A Transocean Ltd. unit asked a U.S. judge to order BP Plc to honor a blanket indemnity against oil spill damages that the Deepwater Horizon rig owner claims was part of its drilling contract.
Transocean has claimed for more than a year that its drilling contract protects the company from paying any damages caused by more than 4.1 million barrels of crude that spewed from BP’s Macondo well off the Louisiana coast last year.
Transocean, based in Vernier, Switzerland, claims the indemnity provision requires BP to pay virtually all damages and cleanup costs, even if the drilling rig or rig crew was grossly negligent in causing the disaster. The federal Oil Pollution Act allows a contract to override BP’s rights to contribution for spill damages, Transocean said in court papers today.
“There is no genuine dispute as to the terms of the governing drilling contract, which unambiguously require BP to defend, indemnify and hold Transocean harmless for the pollution claims at issue in this litigation,” the rig owner said. “It is settled law that an express indemnity trumps rights of contribution.”
Transocean asked U.S. District Judge Carl Barbier today to rule in favor of the rig owner and to enforce the drilling contract indemnity.
More than 350 lawsuits representing thousands of claims by coastal property owners and businesses for oil-spill damages are consolidated before Barbier in New Orleans for pretrial processing. BP and Transocean and other companies involved in the drilling project face billions of dollars in damages claims in these suits.
BP sued Transocean in April to recover a part of more than $40 billion, claiming the drilling contractor shares blame for the disaster. Transocean filed counterclaims against BP accusing the oil company of breaching their contract by failing to defend the rig owner and hold it harmless against all claims.
Two government probes into causes of the Deepwater Horizon explosion found that both BP and Transocean were at fault for causing the blast that led to the worst offshore spill in U.S. history.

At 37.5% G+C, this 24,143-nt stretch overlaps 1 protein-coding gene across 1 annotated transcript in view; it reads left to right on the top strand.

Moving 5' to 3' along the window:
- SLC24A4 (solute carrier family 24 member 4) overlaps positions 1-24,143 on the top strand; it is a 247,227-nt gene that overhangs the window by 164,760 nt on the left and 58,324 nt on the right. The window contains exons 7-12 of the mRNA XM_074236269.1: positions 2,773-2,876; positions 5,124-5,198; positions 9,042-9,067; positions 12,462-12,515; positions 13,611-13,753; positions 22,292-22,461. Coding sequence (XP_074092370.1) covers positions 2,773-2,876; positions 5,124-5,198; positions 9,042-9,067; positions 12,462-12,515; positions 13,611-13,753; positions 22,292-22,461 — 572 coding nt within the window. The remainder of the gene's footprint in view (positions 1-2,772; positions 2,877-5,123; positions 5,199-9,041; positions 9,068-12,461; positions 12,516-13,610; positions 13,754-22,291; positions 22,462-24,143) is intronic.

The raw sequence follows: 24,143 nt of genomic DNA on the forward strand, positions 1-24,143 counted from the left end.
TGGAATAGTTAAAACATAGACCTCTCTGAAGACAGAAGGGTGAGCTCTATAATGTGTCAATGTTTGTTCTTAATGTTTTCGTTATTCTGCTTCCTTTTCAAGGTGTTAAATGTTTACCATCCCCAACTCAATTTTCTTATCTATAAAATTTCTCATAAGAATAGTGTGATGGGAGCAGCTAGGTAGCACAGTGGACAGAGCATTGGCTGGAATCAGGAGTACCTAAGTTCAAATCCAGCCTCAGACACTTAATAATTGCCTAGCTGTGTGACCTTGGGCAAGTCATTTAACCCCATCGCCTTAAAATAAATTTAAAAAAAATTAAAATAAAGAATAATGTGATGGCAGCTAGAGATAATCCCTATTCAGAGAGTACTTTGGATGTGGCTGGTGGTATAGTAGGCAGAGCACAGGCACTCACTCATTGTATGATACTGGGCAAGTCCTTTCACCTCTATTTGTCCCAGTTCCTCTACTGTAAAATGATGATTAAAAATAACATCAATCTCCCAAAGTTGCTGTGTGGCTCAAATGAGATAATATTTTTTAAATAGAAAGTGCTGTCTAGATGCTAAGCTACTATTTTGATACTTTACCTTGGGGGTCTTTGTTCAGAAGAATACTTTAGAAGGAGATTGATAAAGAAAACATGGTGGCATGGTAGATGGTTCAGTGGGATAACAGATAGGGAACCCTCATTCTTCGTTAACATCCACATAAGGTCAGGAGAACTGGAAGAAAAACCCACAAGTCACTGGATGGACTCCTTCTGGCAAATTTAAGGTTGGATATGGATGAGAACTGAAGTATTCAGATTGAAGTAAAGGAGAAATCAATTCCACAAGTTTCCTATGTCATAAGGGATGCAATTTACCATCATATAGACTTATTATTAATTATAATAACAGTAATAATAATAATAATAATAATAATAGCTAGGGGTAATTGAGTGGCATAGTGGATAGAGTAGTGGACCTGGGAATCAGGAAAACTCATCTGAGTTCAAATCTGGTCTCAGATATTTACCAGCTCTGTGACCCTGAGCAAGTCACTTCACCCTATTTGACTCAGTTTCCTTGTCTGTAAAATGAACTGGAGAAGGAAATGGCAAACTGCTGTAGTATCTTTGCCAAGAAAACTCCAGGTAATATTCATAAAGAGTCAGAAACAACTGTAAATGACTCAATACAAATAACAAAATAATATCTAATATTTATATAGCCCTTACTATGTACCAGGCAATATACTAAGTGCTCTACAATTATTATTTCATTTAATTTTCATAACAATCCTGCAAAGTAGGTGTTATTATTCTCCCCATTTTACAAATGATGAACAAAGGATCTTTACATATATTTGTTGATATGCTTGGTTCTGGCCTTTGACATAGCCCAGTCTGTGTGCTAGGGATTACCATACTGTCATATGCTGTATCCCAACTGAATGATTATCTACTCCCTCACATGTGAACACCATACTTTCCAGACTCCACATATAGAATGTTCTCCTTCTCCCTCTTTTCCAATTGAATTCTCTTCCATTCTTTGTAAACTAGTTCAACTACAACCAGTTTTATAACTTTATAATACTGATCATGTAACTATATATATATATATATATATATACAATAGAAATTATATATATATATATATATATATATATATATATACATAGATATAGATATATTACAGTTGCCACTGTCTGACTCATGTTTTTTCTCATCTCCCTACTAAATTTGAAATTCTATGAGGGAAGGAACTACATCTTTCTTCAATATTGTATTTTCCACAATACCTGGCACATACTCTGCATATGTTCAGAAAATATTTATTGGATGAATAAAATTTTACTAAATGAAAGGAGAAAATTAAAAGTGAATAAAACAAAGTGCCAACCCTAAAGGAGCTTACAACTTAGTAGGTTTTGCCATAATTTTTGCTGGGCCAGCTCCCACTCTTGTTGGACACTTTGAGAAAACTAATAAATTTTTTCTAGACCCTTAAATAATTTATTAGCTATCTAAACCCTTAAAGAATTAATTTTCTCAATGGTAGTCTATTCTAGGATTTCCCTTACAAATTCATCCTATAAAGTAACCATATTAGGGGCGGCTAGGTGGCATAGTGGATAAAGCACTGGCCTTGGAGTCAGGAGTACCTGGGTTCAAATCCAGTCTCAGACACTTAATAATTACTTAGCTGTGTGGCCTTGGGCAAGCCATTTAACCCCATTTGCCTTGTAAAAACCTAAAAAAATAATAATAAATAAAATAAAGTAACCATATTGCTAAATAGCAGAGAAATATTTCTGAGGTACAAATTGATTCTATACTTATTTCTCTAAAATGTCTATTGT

London-based BP claims Transocean’s conduct voided the indemnity clause. The oil giant contends the drilling company must pay its own share of any damages, which will be determined by a trial set to begin in February.
“With respect to paying compensation to those in the Gulf, Transocean cannot avoid its own responsibilities because it has materially breached the drilling contract and prejudiced BP in doing so,” BP spokesman Daren Beaudo said yesterday in an e- mailed statement. “Indemnification therefore is not available under applicable law. To enforce the indemnification would be to allow Transocean to escape the consequences of its actions and avoid meeting its obligations in the Gulf.”
Transocean said that BP promised to indemnify it “for any and all pollution obligations” except those originating on or above the surface of the water. This included any “loss, damage, expense, claim, fine, penalty, demand or liability,” Transocean said, citing the contract.
The drilling contract required Transocean to defend and pay for injury or death of the rig owner’s employees, Transocean said. “Transocean also accepted the liability and agreed to indemnify BP for loss or damage to the drilling unit,” the company said.
The contract was a “standard oil patch contracting agreement similar” to others entered into before and after the Macondo failure, Transocean said. “BP and Transocean have entered into similar agreements with each other since the Macondo blowout,” the rig owner said.
BP’s posture over the indemnification clause “is not only offensive to the thousands of men and women who work together at Transocean, but it constitutes a direct threat to the sanctity of contracts and to the economic underpinnings of an industry that employs hundreds of thousands of people in the United States alone,” Nick Deeming, senior vice president and general counsel of Transocean, said in a statement.
The motion “is about the future of the contract drilling industry at large,” Deeming said. “If BP truly intends to make things right, it must either voluntarily or by the order of the court honor all of its contracts — not just the ones that serve its convenience or financial purposes.”